Born: 11 January 1902, in Louviers
Died: 16 June 1986, in Louveciennes
Duruflé was an organist as well as a composer, and his biography and his music are bound up with that identity, an especially important one given the significance of organists in French sacred music of the nineteenth and twentieth centuries. Between the ages of 10 and 16 he was a student at the choir school of Rouen Cathedral. Here he studied with organist Jules Haelling, who had been a pupil of Alexandre Guilmant (1837–1911), professor of organ at the Paris Conservatoire and co-founder (with Vincent d’Indy and Charles Bordes) of the Schola Cantorum. Duruflé also served as Haelling’s substitute, an early recognition of his ability.
At Rouen, Duruflé was heard by composer and musicologist Maurice Emmanuel (1862–1938), leading to a trip to Paris to meet Charles Tournemaire (1870–1939), influential organist at Ste Clotilde and a composer as well. In 1920 Duruflé became deputy to Tournemaire at Ste Clotilde and entered the Paris Conservatoire, eventually winning the premier prix in five classes, including organ (where he studied with Eugène Gigout) and composition (where Paul Dukas [1865–1935], of Sorcerer’s Apprentice fame, was his teacher). He also studied with Louis Vierne (1870–1937), who held the most prestigious organ post in Paris, that of Notre Dame cathedral. In 1927 Duruflé became his deputy there.
Although Vierne hoped that Duruflé would succeed him at Notre Dame, the younger composer was appointed organist at St Etienne-du-Mont in 1930 and held that position until his death. A brilliant recitalist, he toured internationally and premiered important works such as Poulenc’s Organ Concerto. He briefly took over from Marcel Dupré as Professor of Organ at the Paris Conservatoire in 1942, and was Professor of Harmony there from 1943 to 1970 (Marie-Claire Alain was one of his pupils). An automobile accident in 1975 drastically curtailed his activity thereafter.
Severely self-critical, Duruflé composed very little. His best-known organ works are his Prélude, adagio et choral varié sur le “Veni Creator” (op. 4) and his Prélude et fugue sur le nom d’Alain, Op. 7, composed in memory of organist and contemporary Jehan Alain (1911–1940), killed in World War II. The four motets of Op. 10 are also well-known, especially the lovely Ubi caritas (though Tota pulchra es, Tu es Petrus, and Tantum ergo are very nice as well). But unquestionably he is most famous for his masterpiece, the Requiem (Op. 9).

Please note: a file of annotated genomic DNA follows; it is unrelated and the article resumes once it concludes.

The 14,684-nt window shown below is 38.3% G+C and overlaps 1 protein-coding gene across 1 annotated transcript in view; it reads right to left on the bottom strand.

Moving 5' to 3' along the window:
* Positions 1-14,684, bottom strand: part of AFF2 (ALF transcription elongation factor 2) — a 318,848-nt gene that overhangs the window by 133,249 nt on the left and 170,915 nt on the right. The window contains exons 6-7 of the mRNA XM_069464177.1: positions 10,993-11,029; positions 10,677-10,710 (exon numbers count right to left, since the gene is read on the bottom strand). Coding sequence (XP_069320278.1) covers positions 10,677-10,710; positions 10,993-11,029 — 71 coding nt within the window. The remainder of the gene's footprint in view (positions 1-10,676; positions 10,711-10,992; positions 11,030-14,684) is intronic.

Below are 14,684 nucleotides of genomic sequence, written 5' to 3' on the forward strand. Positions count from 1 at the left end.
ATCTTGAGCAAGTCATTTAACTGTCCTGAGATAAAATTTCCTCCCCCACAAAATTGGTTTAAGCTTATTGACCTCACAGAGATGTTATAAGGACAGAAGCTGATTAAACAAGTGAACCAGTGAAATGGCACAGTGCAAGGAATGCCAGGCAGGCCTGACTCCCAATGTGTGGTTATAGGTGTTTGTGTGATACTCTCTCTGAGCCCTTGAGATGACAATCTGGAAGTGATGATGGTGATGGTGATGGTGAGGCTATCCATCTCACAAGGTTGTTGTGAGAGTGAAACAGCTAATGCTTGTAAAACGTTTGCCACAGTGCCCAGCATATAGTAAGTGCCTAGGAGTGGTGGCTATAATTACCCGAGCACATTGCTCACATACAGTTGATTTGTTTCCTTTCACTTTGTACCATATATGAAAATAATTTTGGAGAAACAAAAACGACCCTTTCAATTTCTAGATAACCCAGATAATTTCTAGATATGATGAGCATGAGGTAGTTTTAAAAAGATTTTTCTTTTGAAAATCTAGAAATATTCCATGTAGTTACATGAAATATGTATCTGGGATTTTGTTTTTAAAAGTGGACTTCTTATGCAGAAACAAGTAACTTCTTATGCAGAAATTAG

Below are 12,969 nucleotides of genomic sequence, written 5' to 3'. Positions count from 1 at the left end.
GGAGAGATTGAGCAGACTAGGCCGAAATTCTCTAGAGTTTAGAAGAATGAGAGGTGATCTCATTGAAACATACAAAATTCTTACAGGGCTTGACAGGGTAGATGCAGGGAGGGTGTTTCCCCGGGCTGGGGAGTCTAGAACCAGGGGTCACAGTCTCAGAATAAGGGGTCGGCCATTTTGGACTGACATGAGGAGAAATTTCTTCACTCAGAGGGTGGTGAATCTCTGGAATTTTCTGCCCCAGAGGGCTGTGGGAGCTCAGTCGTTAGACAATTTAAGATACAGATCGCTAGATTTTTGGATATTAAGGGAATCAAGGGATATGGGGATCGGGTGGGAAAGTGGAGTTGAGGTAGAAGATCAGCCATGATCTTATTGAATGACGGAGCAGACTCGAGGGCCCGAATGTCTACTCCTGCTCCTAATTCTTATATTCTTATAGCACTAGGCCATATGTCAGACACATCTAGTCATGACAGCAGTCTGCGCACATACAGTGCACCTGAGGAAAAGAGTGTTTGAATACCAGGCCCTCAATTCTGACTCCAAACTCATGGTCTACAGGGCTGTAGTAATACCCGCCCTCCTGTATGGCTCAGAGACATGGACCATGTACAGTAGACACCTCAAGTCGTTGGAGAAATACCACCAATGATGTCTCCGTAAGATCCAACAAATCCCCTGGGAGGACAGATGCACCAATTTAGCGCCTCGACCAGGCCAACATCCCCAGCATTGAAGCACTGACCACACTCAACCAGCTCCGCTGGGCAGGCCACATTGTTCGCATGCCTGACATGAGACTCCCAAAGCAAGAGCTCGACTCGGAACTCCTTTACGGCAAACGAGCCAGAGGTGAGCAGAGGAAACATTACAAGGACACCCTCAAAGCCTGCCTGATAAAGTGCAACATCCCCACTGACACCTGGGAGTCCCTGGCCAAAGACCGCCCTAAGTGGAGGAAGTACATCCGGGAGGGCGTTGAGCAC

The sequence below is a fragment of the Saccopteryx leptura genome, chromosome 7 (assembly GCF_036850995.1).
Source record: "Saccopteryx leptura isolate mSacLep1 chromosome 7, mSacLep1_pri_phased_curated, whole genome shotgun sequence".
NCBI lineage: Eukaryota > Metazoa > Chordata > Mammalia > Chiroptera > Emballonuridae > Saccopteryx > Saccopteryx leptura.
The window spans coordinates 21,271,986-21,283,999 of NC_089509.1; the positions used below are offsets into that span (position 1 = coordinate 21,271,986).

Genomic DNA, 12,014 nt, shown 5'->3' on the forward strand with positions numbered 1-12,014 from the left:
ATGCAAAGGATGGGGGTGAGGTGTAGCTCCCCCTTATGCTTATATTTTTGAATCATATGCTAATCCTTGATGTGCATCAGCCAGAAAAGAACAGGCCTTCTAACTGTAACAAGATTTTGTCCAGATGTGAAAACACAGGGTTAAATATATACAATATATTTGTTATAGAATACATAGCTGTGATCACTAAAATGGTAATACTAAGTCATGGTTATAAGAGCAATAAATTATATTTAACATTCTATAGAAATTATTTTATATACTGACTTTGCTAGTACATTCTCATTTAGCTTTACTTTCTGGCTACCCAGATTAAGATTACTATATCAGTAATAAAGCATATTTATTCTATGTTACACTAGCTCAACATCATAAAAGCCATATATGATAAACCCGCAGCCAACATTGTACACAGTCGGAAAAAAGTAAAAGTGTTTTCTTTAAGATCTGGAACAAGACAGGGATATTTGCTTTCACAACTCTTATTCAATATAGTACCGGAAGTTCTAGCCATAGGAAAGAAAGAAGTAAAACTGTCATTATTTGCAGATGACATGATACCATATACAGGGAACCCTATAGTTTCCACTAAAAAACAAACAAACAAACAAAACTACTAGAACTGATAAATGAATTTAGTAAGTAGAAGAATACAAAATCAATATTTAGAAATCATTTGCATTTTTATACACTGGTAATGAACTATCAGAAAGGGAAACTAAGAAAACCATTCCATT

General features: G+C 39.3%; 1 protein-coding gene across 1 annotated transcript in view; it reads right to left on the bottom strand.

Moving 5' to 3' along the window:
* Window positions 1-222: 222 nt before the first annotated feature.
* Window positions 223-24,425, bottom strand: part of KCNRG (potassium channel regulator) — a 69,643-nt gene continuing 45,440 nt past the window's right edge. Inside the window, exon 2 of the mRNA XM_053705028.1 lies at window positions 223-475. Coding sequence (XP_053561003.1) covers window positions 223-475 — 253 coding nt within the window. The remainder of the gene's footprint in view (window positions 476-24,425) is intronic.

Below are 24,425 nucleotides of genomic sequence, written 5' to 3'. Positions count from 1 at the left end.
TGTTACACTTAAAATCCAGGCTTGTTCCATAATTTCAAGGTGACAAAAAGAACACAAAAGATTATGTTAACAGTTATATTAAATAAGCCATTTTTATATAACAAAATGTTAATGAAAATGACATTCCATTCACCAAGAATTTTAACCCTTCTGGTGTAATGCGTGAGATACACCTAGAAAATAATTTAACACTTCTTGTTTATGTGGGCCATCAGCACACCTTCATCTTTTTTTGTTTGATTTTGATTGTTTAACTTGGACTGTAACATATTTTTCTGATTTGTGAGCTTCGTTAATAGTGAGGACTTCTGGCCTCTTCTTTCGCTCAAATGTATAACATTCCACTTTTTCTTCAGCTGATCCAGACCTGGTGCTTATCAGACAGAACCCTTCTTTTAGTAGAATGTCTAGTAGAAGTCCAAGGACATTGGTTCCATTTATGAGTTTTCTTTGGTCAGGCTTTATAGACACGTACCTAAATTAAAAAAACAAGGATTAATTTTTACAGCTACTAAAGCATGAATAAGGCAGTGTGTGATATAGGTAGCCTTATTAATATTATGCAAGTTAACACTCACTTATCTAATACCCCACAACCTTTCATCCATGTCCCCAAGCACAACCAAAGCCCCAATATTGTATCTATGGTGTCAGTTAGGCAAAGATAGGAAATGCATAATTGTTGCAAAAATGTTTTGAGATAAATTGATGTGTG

The Requiem draws heavily on plainchant, as do the motets and other Duruflé works. But to understand what chant meant to Duruflé and his contemporaries, we need a short detour through French history.
The French Revolution of 1789, and the execution of Louis XVI in 1793, brought an abrupt halt to a monarchy that could be traced back to Charlemagne in the eighth century. But the monarchy was not the only target of the Revolution: aristocrats were fair game, as was anyone connected with the church. In France, of course, this meant the Catholic Church. If you’d like a musical demonstration of this, see Poulenc’s powerful Dialogue of the Carmelites, which concludes (spoiler alert) with the guillotining of all the Carmelite nuns.
The First Republic brought on by the Revolution was followed by Napoleon and the First Empire, where the church fared only somewhat better. Thanks to Napoleon, for example, even today a church marriage is not valid in France (or Belgium, for that matter); only a civic marriage is legal. Napoleon wanted power in one institution only.
After Napoleon a limited monarchy was restored; this ended with the advent of the Second Republic in 1848 (a year of revolution across much of Europe), followed four years later by the Second Empire. The disastrous defeat of France in the Franco-Prussian War of 1870–1871 led to the Third Republic, which lasted until the Nazi occupation of France. Thus, the nineteenth century saw France swing back and forth between conservative and progressive governments, with the significance of the church waxing and waning accordingly.
During the restoration of the monarchy, one of the monasteries revived was that of the Benedictine community of Solesmes (pronounced so-LEM). The abbot, Dom Prosper Guéranger, wanted to revive more than just the monastery, though. His goal was to restore plainchant to its Gregorian roots. The monks of Solesmes thus became leaders in a long-lasting international movement to bring chant back to its medieval form and medieval style of performance—or, to be blunt, what they thought that performing style might have been, since more than 1000 years had passed since plainchant was first written down and it had hardly remained static in the intervening period.
The restoration movement was controversial and it was not until the early 20th century that the Vatican gave its imprimatur to the work of Solesmes. But its influence in France continued to grow, as did interest in all aspects of early music. The Schola Cantorum, for example, was founded in 1894 specifically to support musical reform in the liturgy in the guise of chant and Palestrina-style polyphony; specialized chant journals appeared, and so on. By the time Duruflé was in choir school and learning to play the organ, then, his teachers were well-versed in “new” (old) plainchant and the modal foundations of these melodies. And this is the foundation for Duruflé’s style as well.